Litigation is a contact sport, as many appraisers serving as experts quickly learn. Even so, a recent case stands out for a litigant’s pit bull attack on a highly qualified expert.
Property tax dispute: The taxpayers owned a real estate company that developed a strip mall in Michigan, which turned out to have problems attracting tenants. Based on the city’s original tax assessment, the property had a true cash value of over $6.1 million in 2009 and $5.9 million in 2010. In contrast, the taxpayers claimed the property was worth $3.8 million in 2009 and $3.2 million in 2010. They appealed the city’s assessment to the Michigan Tax Tribunal (MTT).
During the MTT hearing, which was subject to the state’s Rule 702, both sides offered expert testimony. The taxpayers’ expert had worked as a real estate appraiser for nearly 40 years and had extensive experience with this type of property. Both he and the city’s expert agreed the property should be valued under the sales comparison and capitalization of income approaches, and both concluded the income approach was the more consequential method. The taxpayers’ expert found that the character of the property and its location resulted in a low valuation. The city’s expert disagreed, claiming the problem was poor management.
‘Lowball defective appraisal’? Before the hearing even got underway, the city urged the MTT to exclude the taxpayer expert’s “junk appraisal.” The issue was reliability, not the expert’s qualifications, said the city, insisting that the MTT had an obligation to review “the content of the particular opinion.” The city wanted “a full and throaty announcement to the tax bar that reliability standards will be actively enforced by the MTT as a pre-condition for expert opinions being admitted in evidence.” Such a statement would reduce the “perverse incentive for petitioners to submit ‘lowball’ defective appraisals,” the city claimed.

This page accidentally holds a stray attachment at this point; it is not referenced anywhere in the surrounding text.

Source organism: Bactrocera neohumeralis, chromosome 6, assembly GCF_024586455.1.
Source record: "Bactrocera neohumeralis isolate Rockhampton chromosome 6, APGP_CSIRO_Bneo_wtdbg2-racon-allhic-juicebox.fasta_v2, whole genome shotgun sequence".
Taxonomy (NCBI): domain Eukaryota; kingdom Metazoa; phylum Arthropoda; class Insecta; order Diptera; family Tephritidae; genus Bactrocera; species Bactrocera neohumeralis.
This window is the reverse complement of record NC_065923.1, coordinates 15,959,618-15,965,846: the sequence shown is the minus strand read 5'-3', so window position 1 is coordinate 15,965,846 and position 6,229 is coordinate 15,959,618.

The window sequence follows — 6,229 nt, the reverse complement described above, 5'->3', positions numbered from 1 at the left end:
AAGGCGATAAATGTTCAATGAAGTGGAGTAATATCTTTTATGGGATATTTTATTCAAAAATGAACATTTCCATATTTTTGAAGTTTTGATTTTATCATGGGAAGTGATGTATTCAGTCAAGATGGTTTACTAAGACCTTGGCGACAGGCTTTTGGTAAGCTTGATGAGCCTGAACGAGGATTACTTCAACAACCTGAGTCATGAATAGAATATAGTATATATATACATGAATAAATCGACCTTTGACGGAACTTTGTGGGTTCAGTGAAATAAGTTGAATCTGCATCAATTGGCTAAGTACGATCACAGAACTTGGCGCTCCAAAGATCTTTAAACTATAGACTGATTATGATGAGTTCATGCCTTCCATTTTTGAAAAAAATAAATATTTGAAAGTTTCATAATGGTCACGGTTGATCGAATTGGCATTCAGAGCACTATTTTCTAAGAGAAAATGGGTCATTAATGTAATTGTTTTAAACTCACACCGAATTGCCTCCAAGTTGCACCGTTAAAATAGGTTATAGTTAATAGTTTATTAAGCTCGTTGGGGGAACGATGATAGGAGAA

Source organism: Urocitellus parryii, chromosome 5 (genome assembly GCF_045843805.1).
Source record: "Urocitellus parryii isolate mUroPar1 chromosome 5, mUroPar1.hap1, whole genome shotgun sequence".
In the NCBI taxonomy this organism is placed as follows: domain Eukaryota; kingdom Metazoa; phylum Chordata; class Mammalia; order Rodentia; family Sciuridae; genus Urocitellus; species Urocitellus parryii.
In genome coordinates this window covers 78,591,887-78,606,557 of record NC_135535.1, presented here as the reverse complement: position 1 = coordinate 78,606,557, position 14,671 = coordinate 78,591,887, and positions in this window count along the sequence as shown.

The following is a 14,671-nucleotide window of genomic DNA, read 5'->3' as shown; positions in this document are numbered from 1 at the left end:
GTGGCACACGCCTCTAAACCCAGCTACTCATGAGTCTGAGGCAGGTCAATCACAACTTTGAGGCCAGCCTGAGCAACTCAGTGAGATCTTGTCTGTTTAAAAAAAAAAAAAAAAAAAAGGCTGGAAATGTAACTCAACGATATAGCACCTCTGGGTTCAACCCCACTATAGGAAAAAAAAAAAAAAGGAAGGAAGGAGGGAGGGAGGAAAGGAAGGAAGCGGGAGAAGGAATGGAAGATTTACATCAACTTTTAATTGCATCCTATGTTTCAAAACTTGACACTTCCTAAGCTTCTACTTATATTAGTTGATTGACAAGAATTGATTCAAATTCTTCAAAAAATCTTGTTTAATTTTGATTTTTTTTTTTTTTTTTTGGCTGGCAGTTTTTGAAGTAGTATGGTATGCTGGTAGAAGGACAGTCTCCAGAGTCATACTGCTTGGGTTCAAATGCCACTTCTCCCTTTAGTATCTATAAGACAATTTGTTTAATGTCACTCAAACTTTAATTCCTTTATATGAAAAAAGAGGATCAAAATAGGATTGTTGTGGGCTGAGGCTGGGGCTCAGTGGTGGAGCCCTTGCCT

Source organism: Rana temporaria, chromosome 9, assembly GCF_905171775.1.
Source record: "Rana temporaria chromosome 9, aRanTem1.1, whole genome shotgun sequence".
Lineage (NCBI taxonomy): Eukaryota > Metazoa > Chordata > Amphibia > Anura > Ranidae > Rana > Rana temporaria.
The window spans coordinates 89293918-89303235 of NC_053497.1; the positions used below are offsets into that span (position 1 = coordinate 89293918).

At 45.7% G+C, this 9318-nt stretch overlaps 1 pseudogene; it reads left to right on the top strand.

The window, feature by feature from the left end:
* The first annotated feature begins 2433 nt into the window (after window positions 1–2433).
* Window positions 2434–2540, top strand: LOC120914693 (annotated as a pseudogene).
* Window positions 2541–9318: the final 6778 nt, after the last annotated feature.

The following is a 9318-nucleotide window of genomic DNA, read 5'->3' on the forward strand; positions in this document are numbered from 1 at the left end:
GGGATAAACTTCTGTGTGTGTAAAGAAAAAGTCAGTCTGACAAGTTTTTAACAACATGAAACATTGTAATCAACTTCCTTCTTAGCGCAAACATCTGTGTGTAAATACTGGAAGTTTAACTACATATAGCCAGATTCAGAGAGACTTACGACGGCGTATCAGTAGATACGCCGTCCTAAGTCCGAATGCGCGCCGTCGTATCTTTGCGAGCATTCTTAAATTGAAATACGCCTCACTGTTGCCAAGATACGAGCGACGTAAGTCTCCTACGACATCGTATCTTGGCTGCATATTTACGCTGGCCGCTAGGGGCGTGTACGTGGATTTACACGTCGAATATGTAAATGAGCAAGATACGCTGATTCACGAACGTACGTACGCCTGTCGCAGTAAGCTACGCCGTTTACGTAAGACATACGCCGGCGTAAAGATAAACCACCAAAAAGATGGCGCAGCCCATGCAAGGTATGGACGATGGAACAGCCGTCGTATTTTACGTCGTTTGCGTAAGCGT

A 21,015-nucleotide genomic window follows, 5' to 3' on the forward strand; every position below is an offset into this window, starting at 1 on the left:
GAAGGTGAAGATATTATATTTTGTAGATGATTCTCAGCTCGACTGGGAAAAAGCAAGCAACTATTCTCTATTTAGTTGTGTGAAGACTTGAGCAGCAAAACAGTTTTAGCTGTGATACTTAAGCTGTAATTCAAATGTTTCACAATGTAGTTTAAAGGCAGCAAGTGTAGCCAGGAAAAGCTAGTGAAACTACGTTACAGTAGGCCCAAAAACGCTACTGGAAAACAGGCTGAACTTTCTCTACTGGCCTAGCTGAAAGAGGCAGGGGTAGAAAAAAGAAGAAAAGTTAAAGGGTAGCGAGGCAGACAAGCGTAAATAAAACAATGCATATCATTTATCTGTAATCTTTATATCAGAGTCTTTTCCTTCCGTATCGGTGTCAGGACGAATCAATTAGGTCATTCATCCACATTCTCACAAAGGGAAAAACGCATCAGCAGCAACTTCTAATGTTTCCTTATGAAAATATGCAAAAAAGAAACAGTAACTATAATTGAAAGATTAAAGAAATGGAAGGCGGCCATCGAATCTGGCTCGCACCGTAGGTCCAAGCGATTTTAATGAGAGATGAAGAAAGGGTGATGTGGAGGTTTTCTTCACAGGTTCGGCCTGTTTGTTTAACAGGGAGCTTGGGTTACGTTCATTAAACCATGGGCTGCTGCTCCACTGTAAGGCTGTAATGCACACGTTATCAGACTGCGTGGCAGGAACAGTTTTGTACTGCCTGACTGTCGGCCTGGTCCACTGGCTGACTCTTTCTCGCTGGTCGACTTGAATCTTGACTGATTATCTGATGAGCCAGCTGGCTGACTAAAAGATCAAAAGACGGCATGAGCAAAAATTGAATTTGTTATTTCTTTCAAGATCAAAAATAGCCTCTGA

Later, the city claimed that in a third of the cases in which the expert had provided opinions his appraisals were found unreliable, and it accused him of advocacy. On cross-examination, the city attorney wanted assurances from the appraiser that under his methodology any qualified appraiser—no matter who—would come up “with the same result rather than a range of results.”
Attack fizzles: The trial court rejected the city’s arguments. There was no question that the taxpayers’ appraiser was qualified to value the property and did so using reliable principles and methodologies, the court said. It adopted the expert’s valuation. On appeal, the city contended that the MTT had abdicated its role as gatekeeper. The appeals court disagreed. The city, it said, wanted the trial court to scrutinize the expert’s testimony before he was even able to give it. But all of the city’s objections went to weight not admissibility. For the purpose of admissibility, the taxpayers did not have to show their expert’s opinion was absolutely true and uncontested. The MTT was quite capable of deciding how relevant and credible the proffered valuations were, the appeals court concluded.
Takeaway: The appeals court confirmed that, under Rule 702, the trial court, in its role as gatekeeper, had no obligation to make a “searching” inquiry into the expert’s underlying data once it found he was qualified and used a reliable method.
Find an expanded discussion of B & L Development LLC v. City of Norton Shores, 2014 Mich. App. LEXIS 1488 (Aug. 14, 2014), in the November issue of Business Valuation Update; the court opinion will be available soon at BVLaw.